Their selfish nature was replaced with one of serving others. Their pride or arrogance was replaced with selflessness. Their response to the people around them shifted. They became people of patience, kindness, love, forgiveness and grace. Their priorities centered on purposes higher than personal satisfaction and pleasure seeking.

In turn society was impacted. Impacted for the better.

It wasn’t utopia. But if you look back to these moments in time you find dramatic, positive changes occurred.

I am thinking of what was known as the: Pre-Reformation Movement influenced by Wycliffe and Hus, the Reformation led by Martin Luther, the First Great Awakening influenced by John Wesley, Jonathan Edwards and others, the Great Awakening influenced by Charles Finney, a movement under the preaching of D.L. Moody, a renewal beginning in Wales but then spreading to Korea, and in the USA at Azuza street in Los Angeles, to name just a few.

During each of these periods in time people prayed and society was altered. (You can read about them on your own).

Which brings me back to this phrase. “Our prayers are with…”

What I have been wondering about, since Monday, is do we by saying these words mean we are actually praying for those who face these horrific moments? Or has it become just something we say to make us feel better? Is it just used to acknowledge we feel for and recognize our own efforts are not enough to bring what is required to comfort, support and bring peace to lives that are shattered? Is it just an expected and necessary saying to show our sensitivity to other’s tragedies?

Or, are we in fact praying?

I wonder if every time we acknowledged that our “thoughts and prayers are with the victims, the families, the community, the….” that we took time to actually pray for those we were thinking about, what might occur?

Perhaps these incidents would lessen if we actually prayed more.

Looking Good…?

Icebergs are a perfect example.

If you have ever seen one in person you know the incredible marvel they are. This massive block of ice floating on the surface of the water. It is majestic even otherworldly. But also deadly.

The Titanic, the most famous ship ever to encounter an iceberg, ended up at the bottom of the sea on “A Night to Remember”. This seemingly unsinkable ship sank on its maiden voyage after striking an iceberg.iceberg

How can you miss something so large?

It was night. (If we want to give the Captain of the Titanic the benefit of the doubt.) However, the thing about icebergs is while you may see an incredible towering mass of ice above the surface of the water, what you see is only part of the story. Below the surface of the water is where most of the iceberg resides. In fact the majority of the iceberg is unseen below the surface.

I thought about icebergs this week.

What prompted me to think about them was the result of some re-arranging we did in out shed.

I know this is an odd connection, but stay with me.

Looking at our shed you see something pretty typical of any garden shed you use to store yard stuff. We have had our garden shed for a long time. During its life-span we have made a few improvements – doors, a step, etc. all in an attempt to ensure it maintains its longevity.Shed1

So this past weekend we cleaned it out.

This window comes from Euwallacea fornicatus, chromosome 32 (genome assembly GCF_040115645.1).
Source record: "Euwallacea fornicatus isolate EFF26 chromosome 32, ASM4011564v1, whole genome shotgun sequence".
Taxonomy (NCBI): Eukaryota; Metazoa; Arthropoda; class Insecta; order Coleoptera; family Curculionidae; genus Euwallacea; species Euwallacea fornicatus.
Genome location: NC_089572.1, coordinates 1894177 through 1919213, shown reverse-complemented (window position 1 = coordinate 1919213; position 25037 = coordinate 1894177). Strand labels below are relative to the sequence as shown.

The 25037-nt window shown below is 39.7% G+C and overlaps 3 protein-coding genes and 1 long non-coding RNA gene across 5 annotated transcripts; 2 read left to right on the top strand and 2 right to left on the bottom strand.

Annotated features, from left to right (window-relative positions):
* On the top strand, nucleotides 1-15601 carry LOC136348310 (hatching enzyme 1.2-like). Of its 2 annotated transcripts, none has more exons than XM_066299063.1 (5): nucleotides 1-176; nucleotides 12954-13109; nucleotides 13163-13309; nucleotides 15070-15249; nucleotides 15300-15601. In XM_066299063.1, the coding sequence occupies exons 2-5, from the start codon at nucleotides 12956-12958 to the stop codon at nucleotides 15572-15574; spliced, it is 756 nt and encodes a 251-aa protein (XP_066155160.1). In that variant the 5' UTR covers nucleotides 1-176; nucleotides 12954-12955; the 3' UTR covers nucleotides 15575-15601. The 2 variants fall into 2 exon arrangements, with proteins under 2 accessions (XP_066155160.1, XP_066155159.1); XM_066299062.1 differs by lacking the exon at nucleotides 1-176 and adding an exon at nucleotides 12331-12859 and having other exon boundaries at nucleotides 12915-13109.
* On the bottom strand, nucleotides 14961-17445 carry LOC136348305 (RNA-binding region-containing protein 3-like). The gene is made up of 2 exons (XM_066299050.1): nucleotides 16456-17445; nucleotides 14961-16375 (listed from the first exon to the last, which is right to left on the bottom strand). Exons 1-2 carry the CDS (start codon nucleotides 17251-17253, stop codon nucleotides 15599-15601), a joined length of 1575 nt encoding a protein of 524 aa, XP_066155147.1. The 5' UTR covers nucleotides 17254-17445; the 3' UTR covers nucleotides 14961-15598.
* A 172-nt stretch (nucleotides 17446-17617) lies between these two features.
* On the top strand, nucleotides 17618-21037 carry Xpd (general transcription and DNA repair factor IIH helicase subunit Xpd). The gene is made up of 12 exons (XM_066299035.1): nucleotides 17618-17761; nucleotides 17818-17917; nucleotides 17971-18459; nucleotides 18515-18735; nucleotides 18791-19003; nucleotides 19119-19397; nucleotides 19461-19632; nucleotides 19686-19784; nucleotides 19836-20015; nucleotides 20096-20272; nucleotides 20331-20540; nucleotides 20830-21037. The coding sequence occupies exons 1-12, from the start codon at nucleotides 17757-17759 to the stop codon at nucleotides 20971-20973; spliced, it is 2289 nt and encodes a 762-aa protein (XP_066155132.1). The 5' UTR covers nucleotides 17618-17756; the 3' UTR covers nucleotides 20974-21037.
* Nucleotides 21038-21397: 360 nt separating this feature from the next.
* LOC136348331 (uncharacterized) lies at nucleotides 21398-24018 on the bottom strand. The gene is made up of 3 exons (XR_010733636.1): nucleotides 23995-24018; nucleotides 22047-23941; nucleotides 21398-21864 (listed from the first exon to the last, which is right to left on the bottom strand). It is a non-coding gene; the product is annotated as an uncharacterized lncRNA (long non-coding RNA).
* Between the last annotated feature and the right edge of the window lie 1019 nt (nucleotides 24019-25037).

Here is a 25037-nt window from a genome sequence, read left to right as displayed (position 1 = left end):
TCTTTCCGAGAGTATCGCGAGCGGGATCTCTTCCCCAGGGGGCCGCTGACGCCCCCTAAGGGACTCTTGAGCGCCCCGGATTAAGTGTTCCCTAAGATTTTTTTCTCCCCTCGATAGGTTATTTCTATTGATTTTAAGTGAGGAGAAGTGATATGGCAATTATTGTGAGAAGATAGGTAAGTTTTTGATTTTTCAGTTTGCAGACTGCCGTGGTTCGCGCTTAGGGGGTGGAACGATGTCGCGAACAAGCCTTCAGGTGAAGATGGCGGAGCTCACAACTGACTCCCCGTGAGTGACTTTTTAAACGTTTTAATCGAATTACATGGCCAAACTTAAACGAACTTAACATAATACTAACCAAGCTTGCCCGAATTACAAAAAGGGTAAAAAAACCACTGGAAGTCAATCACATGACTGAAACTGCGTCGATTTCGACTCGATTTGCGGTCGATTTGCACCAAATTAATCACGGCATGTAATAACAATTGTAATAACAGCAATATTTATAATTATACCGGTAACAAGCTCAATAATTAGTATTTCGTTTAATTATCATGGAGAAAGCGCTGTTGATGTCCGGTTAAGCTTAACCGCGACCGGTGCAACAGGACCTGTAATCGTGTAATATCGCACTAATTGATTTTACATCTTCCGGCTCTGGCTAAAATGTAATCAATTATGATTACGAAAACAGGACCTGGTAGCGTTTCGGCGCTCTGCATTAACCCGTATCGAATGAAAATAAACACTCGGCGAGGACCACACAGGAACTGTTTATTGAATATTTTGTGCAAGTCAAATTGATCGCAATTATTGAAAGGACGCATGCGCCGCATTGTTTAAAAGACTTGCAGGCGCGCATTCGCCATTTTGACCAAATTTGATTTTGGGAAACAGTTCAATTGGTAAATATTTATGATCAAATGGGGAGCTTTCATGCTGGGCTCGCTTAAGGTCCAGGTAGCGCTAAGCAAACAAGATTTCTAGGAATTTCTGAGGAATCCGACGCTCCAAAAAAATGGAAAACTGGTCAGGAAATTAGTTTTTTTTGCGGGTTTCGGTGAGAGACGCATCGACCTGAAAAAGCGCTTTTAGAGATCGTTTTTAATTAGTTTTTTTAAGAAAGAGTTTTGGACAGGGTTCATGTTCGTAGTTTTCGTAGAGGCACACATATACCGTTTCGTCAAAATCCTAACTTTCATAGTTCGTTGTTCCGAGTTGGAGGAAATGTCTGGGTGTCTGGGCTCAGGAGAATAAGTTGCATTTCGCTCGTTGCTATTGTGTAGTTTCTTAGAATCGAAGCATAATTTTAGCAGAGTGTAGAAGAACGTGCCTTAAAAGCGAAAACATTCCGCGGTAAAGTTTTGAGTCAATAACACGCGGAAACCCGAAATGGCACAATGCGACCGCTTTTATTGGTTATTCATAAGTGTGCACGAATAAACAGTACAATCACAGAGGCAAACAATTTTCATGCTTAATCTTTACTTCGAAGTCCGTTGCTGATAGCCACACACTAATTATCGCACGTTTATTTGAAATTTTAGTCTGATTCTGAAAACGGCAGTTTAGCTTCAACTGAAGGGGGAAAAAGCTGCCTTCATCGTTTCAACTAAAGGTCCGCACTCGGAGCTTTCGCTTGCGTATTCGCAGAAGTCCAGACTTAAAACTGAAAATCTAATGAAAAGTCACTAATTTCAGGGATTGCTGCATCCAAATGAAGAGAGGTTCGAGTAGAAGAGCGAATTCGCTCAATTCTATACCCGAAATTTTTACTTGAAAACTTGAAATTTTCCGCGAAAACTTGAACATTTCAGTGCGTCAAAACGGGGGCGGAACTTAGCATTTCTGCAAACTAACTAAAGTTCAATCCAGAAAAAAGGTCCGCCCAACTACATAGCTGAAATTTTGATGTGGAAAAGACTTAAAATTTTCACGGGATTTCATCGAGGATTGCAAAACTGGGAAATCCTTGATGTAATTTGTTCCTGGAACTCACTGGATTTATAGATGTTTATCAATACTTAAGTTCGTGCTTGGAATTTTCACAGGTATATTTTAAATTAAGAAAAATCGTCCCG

Everything that was on the inside was removed so it could be sorted. We had to determine what stayed, what went elsewhere and most importantly how we could better organize what remained so we could store our patio table for the winter. It took several hours to re-adjust the inside of the shed.

During the process something else happened. (Besides marveling how we could have gotten so much stuff into it in the first place.)

What looked so good from the outside, was different when we walked around inside. The moisture, which is under the shed in the spring when the snow melts, had caused some damage to the floor. Unbeknown to us, part of the floor was rotting.Shed

Suddenly it gave way as we walked around re-adjusting what was inside. You had to be careful where you stepped so you didn’t go right through the floor.

It is easy to see some parallels to our lives.

The things we see do not always describe the real state of affairs. What is on the outside does not always describe what is present on the inside.

We have warnings about that.

Statements such as: “Don’t judge a book by its cover” warns us to be cautious about jumping to conclusions too quickly or merely determining the whole truth just by what we see. The story of “Beauty and Beast” portrays that very thing. What appeared to be awful on the outside is in fact not so awful after all.

It will always be difficult to come to grips with these contrasting alignments. We want to conclude that what we see is in fact the whole story. Only, the inside and the outside are not always in perfect alignment. This occurs in part, because we would rather “put a good foot forward” or “show our best” than “show the whole picture.”

When David was chosen as King of Israel he was not the first choice. Samuel, whose job it was to anoint the next King, discerned that another of David’s brothers was better suited for the role. He looked the part.

This exasperated Samuel as each of  David’s brothers came before him only to have them all rejected. However, in the process we find God pointing out something we are charged with remembering. We read,

7 But the Lord said to Samuel, “Don’t judge by his appearance or height, for I have rejected him. The Lord doesn’t see things the way you see them. People judge by outward appearance, but the Lord looks at the heart.”   (1 Samuel 16:7 NLT)

God sees what we can’t see. He knows what is beneath the surface. He is never fooled by appearances, good impressions, outward observations. He knows the real story.